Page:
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IMG_5242 (1400x933)

It is shocking how hard it is to find quiet places. Our planet is completely rumbling of humans machines. It does not matter where it is, in the ocean on land or in the sky. The situation just goes worse every year.
But „quiet nature“ is not „nothing“. It can be a glorious soundscape with lot of details that can be really wonderful to listen. That is one of the reasons why „quiet nature“ is my favorite recording material. It is hard to find and always difficult to record.
It is a luck to get a nice recording of ¨quiet nature“ It must be all in one, right place, correct time and specific calm weather.
Most of Iceland is without trees or forest. It is mostly bare open landscape so sound can travel in long distances. Sometimes is it possible to hear traffic up to 30 km away. So just one car can cover a huge area with noise pollution for a long time.
In October 2013 I was recording over night in Stafholtsunga, west Iceland. I located the microphones in a ditch to avoid traffic noise as much as possible. But traffic noise all over the county and air conditioner at nearby farm infected this recording most of the time.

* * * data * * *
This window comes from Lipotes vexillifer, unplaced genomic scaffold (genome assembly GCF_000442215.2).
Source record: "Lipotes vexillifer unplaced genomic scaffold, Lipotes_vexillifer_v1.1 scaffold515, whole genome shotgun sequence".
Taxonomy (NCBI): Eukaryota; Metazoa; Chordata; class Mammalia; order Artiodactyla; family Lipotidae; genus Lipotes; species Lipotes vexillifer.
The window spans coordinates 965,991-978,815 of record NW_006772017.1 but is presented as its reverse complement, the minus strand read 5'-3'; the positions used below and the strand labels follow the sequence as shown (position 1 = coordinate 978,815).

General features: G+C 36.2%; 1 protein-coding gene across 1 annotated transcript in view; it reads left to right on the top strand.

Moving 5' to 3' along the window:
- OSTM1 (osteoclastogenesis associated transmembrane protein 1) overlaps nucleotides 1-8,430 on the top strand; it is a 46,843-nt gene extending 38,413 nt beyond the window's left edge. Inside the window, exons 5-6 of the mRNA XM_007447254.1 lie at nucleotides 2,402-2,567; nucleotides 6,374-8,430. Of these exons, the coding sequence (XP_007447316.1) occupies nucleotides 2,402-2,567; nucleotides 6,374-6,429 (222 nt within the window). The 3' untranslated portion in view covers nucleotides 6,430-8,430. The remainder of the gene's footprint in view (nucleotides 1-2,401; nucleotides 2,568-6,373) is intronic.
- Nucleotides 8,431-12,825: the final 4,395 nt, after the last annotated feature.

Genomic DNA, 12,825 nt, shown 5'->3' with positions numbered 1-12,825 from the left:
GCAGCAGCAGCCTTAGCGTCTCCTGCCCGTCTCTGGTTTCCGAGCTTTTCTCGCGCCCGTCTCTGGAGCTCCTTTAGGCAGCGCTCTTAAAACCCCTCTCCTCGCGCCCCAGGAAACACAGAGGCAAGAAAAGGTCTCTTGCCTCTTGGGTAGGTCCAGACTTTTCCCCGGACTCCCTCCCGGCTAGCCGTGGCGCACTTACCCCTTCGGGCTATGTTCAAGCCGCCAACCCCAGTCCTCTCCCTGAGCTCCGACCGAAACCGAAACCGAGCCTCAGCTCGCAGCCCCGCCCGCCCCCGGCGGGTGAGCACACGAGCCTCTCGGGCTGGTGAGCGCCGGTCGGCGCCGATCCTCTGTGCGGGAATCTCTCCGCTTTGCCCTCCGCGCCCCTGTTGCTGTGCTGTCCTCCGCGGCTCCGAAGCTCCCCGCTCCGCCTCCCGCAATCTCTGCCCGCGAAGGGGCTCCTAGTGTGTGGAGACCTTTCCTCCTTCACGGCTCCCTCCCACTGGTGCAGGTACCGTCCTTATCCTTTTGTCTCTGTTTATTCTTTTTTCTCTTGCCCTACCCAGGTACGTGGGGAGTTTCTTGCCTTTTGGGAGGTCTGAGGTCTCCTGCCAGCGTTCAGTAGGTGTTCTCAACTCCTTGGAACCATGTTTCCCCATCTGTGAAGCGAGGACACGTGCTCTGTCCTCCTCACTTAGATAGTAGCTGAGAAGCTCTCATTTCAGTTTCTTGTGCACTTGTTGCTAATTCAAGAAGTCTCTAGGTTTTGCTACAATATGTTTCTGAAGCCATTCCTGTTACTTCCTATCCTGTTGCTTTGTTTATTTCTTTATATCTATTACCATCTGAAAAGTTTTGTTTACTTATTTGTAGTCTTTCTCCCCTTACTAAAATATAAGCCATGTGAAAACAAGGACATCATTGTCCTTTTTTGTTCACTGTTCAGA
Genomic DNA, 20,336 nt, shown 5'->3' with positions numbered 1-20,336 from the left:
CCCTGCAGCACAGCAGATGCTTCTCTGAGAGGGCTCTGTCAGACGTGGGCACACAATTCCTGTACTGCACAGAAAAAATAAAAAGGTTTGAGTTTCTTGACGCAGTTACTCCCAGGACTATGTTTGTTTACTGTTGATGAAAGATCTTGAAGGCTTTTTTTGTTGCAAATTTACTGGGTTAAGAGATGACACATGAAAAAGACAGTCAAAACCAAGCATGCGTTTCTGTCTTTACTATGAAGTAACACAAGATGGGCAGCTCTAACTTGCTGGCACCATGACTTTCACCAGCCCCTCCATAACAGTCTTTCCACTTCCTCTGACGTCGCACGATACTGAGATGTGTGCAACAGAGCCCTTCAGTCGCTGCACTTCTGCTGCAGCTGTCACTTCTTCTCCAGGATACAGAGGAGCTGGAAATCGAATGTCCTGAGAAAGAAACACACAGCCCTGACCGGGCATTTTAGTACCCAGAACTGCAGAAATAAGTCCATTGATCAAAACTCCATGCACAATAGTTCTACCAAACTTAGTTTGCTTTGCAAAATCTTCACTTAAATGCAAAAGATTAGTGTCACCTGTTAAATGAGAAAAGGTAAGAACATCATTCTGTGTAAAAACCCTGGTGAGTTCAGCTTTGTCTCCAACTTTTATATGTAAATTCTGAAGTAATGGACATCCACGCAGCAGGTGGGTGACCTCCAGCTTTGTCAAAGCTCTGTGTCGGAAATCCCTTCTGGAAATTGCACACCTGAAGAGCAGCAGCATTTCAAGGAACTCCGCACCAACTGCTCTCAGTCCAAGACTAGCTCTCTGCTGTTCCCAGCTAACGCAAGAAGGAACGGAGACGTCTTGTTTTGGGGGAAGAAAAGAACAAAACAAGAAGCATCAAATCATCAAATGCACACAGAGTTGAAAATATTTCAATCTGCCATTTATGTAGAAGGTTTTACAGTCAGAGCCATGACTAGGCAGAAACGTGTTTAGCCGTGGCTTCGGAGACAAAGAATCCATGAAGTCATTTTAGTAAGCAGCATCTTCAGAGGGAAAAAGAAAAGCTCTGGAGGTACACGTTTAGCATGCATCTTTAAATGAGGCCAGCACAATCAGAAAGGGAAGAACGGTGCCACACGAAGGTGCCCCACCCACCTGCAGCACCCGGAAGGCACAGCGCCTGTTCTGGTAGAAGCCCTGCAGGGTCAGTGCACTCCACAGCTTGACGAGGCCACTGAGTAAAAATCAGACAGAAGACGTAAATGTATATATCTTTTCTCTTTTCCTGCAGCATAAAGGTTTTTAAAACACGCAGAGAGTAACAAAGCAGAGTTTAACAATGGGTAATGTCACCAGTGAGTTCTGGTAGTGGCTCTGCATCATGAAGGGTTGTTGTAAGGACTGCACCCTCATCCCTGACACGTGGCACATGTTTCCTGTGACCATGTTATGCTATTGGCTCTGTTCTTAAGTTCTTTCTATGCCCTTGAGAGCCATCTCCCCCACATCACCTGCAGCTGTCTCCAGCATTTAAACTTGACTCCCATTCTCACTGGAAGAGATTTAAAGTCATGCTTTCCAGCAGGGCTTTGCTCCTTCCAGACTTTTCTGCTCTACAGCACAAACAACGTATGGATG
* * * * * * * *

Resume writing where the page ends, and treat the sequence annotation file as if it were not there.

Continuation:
The recording starts between 6 and 7am.
If you have quality headphones and sound card you will hear many other things than noise. You will hear in several bird species like raven, starling and swans and birds activity near the microphones. Also barking dog, sheep and horses in distance. You will hear some dripping sound from the groundwater in the ditch. Gust will also gently weep grass and nearby bush.
Quality headphones are recommended while listening at low level in relaxed position.

Dögun í Stafholtstungu, fyrsti hluti

Það er orðið skelfilegt hversu erfitt er að komast í „náttúrulega þögn“ án vélrænna hljóða frá manninum. Það skiptir engu hvar maður er og á hvaða tíma dags, hávaðinn er alls staðar frá vélum mannsins, í sjónum, á landi og í lofti.
En stundum kemst maður í ágætis færi við „þögula náttúru“ svo langt sem það nær. Auðvitað mætti komast í þessa þögn fjarri mannabyggð en áskorunin er mest að ná þeim í byggð, enda er þar mjög margt áhugavert sem spennandi er að hlusta á án vélahljóða.
Þann 20. október 2013 var ég í Stafholtstungum í Borgarfirði. Setti ég hljóðnema í skurð svo að umferðin í sveitinni kæmi sem minnst inn á upptökuna.
Þarna má heyra ýmsilegt svo sem í húsdýrum, fuglum sem og ýmsu sem fer fram hjá flestum í dagsins önn.
Mælt er með því að hlusta á þessa upptöku í góðum heyrnartólum og á lágum hljóðstyrk um leið og slakað er á í þægilegum stól eða rúmi.

Download mp3 file. (256kbps / 56.6Mb)

Recorder: Sound devices 744
Mics: Sennheiser MKH20 (AB40)
Pix: EOS-M
Rec. Location: 64.672699, -21.629450
Weather: Clear sky, calm, -4°C